War of the Rebellion: Serial 104 Page 0896 KY., S.W. VA., TENN., N. & C. MISS., ALA., & W. FLA.

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Barrancas, May 24, 1865.

Special Orders, No. 126, current series, dated May 23, relative to a meeting of citizens of West Florida at Pensacola this day, with the view of taking preliminary steps for the reorganization of civil government, and directing the military at that place not to interfere in any manner with such meeting so long as properly conducted, is hereby modified in strict accordance with instructions just received from headquarters Army and Division of West Mississippi, dated Mobile, May 22, 1865, as follows:

Private meetings of citizens, having for their avowed and real object the return of the rebellious States to the Union, are permitted. The proceedings will be reported to these headquarters, to be forwarded for the information of the General Government, but all meetings within insurrectionary States for legislative purposes are forbidden, and all parties attempting to assemble for such purposes will be arrested and imprisoned pending the action of the General Government.

The civil officers of the rebel general or State governments are not included in the capitulation of the military forces, and no such civil officers within the limits of this district can be recognized as authorized to exercise in any manner whatever the functions of their late officers. Any such attempt will be prevented by military force if necessary, but in notifying them that military commanders have no authority to entertain any question touching the political relations of the seceded States to the General Government, or the status of citizens, they are advised to return to their posts, taking with them the archives and other property in their charge, and to report to the proper military authorities to await the action of the Government in their cases. When this is done in good faith they can be allowed to remain at their homes without molestation from the military authorities, so long as they conduct themselves with propriety and there is no attempt to evade the legal responsibilities they have incurred. This, of course, does not include the high officers of the Confederate or State governments in insurrection. For the common interest of the Government and the people all judicial law and other records affecting the title of property and other private interests should be secured and preserved, and the respective post provost-marshals will spare no exertion to obtain possession of them.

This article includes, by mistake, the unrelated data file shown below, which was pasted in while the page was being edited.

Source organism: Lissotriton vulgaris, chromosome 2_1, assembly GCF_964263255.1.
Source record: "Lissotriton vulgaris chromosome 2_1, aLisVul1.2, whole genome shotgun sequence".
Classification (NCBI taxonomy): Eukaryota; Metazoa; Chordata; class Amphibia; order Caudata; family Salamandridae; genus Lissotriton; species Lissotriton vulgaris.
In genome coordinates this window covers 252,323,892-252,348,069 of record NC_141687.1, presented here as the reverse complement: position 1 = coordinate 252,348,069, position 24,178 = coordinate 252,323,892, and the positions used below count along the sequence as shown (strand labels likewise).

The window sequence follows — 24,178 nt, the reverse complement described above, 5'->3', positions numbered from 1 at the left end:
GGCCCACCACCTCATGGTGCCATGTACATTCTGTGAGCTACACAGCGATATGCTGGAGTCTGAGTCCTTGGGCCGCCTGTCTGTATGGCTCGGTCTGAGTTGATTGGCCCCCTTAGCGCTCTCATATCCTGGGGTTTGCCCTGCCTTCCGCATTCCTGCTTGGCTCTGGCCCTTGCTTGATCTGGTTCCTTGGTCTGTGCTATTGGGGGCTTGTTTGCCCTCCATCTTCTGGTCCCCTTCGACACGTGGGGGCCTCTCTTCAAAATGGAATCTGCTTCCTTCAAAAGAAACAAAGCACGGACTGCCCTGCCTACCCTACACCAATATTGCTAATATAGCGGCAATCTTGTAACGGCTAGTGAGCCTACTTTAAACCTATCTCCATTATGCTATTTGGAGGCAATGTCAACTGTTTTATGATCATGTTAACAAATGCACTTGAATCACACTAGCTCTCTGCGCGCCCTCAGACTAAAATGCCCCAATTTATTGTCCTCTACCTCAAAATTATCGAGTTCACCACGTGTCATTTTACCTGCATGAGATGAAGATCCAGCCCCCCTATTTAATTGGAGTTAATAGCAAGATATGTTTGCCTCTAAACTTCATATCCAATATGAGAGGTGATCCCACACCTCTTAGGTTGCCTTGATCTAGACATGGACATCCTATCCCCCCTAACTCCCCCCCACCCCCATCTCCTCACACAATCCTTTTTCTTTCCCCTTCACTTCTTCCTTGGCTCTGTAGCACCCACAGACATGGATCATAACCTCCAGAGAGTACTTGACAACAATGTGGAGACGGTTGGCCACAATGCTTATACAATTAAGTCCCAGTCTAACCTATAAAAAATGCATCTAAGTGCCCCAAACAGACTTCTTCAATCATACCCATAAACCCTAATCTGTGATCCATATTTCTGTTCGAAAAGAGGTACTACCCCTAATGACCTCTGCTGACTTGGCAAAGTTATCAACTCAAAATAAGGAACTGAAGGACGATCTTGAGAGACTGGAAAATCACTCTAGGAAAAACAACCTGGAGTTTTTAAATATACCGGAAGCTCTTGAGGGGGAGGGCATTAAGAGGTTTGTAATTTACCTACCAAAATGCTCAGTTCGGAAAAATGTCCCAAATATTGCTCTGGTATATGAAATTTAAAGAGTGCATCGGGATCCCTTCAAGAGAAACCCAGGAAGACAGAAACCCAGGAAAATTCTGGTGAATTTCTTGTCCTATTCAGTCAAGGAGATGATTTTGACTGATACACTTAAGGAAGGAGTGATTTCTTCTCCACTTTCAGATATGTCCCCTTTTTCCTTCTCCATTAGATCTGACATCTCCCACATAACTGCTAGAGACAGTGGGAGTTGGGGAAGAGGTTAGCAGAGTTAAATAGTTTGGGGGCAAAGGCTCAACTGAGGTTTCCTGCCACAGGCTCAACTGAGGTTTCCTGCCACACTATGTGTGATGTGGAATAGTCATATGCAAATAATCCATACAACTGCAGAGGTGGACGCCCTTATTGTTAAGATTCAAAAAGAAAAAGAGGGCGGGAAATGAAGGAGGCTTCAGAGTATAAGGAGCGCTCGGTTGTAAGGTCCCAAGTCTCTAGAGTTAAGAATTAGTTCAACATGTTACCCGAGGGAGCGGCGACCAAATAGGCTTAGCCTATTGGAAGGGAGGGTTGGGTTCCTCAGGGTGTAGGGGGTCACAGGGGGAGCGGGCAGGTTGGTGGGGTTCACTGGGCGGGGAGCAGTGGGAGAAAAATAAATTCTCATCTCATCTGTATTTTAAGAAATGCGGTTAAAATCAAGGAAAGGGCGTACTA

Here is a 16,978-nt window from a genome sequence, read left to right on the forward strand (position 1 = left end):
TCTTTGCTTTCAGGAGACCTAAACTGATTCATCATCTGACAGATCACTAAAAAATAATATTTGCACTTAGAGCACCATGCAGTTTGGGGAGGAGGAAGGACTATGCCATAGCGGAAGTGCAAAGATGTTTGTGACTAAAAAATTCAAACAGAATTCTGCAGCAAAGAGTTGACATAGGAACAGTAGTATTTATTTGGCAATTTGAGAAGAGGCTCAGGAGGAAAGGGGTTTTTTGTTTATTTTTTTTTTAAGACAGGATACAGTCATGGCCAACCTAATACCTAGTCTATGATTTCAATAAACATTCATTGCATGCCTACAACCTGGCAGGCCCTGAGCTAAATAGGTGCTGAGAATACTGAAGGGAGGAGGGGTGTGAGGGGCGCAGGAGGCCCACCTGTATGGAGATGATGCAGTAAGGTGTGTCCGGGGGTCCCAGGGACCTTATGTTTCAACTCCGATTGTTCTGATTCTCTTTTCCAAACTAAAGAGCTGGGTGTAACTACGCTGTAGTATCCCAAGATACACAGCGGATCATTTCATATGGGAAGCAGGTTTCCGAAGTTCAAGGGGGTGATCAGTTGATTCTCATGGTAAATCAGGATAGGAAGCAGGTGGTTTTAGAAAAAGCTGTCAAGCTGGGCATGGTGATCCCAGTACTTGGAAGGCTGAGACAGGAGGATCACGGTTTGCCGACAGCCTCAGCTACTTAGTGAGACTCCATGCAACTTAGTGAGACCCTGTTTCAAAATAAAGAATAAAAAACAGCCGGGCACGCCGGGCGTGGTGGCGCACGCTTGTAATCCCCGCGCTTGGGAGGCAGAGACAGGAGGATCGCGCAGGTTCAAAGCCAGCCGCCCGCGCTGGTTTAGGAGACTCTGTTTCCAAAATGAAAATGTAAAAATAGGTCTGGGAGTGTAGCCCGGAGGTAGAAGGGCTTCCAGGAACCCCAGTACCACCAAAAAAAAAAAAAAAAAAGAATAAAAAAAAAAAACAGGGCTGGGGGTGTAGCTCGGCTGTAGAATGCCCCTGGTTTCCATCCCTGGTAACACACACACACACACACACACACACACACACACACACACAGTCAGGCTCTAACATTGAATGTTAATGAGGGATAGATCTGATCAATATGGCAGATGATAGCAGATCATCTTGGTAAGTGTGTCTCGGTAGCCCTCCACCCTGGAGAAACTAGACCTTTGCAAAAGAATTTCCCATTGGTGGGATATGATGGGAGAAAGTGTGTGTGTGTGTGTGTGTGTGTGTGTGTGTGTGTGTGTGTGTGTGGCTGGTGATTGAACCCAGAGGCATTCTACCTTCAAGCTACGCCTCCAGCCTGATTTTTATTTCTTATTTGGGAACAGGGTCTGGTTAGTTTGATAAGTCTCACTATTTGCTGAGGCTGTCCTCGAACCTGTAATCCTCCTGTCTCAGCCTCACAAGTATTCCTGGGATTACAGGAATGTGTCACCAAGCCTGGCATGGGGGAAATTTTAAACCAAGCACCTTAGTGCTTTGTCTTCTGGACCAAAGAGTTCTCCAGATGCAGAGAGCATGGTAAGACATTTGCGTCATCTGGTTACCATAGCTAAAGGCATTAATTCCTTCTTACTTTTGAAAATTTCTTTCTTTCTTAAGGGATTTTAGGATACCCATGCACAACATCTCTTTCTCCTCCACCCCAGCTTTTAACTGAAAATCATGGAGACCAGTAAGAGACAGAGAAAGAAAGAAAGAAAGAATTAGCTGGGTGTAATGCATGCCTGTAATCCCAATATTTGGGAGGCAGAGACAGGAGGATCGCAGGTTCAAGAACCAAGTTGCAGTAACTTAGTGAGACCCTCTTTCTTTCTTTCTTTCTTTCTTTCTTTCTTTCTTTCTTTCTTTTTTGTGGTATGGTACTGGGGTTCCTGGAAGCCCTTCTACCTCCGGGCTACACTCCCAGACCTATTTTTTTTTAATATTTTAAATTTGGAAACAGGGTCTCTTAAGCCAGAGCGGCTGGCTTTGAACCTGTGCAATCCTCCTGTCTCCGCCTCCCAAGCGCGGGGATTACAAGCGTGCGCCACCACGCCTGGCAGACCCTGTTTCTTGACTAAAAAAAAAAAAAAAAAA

Commanding officers of posts and post provost-marshals will see that this order is strictly complied with.

By order of Brigadier-General Asboth:


Assistant Adjutant-General.


Barrancas, May 24, 1865.

Lieutenant Colonel C. T. CHRISTENSEN,

Asst. Adjt. General, Army and Division of West Mississippi:

COLONEL: I have the honor to report that a portion of the One hundred and sixty-first Regiment New York Volunteer Infantry has arrived on the steamer N. P. Banks, but that the Eighty-second U. S. Colored Infantry, with the balance of the former regiment and a naval convoy,